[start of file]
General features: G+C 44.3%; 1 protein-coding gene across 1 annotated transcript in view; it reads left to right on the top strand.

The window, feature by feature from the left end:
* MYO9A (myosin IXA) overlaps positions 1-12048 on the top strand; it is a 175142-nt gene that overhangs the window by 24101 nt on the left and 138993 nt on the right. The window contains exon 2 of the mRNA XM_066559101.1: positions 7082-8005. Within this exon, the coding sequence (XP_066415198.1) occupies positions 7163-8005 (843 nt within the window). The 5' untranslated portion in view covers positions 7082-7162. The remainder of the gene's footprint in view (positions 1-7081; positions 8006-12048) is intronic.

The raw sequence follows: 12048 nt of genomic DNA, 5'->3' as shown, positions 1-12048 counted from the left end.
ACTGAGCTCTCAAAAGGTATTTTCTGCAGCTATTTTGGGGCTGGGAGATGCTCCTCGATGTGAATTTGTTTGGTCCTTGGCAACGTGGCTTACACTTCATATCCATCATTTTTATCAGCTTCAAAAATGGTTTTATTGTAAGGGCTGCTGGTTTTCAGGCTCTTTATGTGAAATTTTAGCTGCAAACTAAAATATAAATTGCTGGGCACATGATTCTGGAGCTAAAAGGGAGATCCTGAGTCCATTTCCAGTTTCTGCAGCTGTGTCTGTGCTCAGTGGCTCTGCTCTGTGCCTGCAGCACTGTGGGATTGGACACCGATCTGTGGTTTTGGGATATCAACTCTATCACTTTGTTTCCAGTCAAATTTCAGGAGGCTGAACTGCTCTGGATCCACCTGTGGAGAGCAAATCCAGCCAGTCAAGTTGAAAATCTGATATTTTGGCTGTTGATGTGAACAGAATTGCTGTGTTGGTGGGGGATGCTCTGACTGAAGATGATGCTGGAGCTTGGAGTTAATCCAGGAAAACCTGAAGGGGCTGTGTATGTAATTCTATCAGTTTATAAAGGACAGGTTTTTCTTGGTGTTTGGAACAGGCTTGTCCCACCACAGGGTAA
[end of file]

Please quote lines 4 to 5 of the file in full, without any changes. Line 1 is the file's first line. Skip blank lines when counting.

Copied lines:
The raw sequence follows: 12048 nt of genomic DNA, 5'->3' as shown, positions 1-12048 counted from the left end.
ACTGAGCTCTCAAAAGGTATTTTCTGCAGCTATTTTGGGGCTGGGAGATGCTCCTCGATGTGAATTTGTTTGGTCCTTGGCAACGTGGCTTACACTTCATATCCATCATTTTTATCAGCTTCAAAAATGGTTTTATTGTAAGGGCTGCTGGTTTTCAGGCTCTTTATGTGAAATTTTAGCTGCAAACTAAAATATAAATTGCTGGGCACATGATTCTGGAGCTAAAAGGGAGATCCTGAGTCCATTTCCAGTTTCTGCAGCTGTGTCTGTGCTCAGTGGCTCTGCTCTGTGCCTGCAGCACTGTGGGATTGGACACCGATCTGTGGTTTTGGGATATCAACTCTATCACTTTGTTTCCAGTCAAATTTCAGGAGGCTGAACTGCTCTGGATCCACCTGTGGAGAGCAAATCCAGCCAGTCAAGTTGAAAATCTGATATTTTGGCTGTTGATGTGAACAGAATTGCTGTGTTGGTGGGGGATGCTCTGACTGAAGATGATGCTGGAGCTTGGAGTTAATCCAGGAAAACCTGAAGGGGCTGTGTATGTAATTCTATCAGTTTATAAAGGACAGGTTTTTCTTGGTGTTTGGAACAGGCTTGTCCCACCACAGGGTAA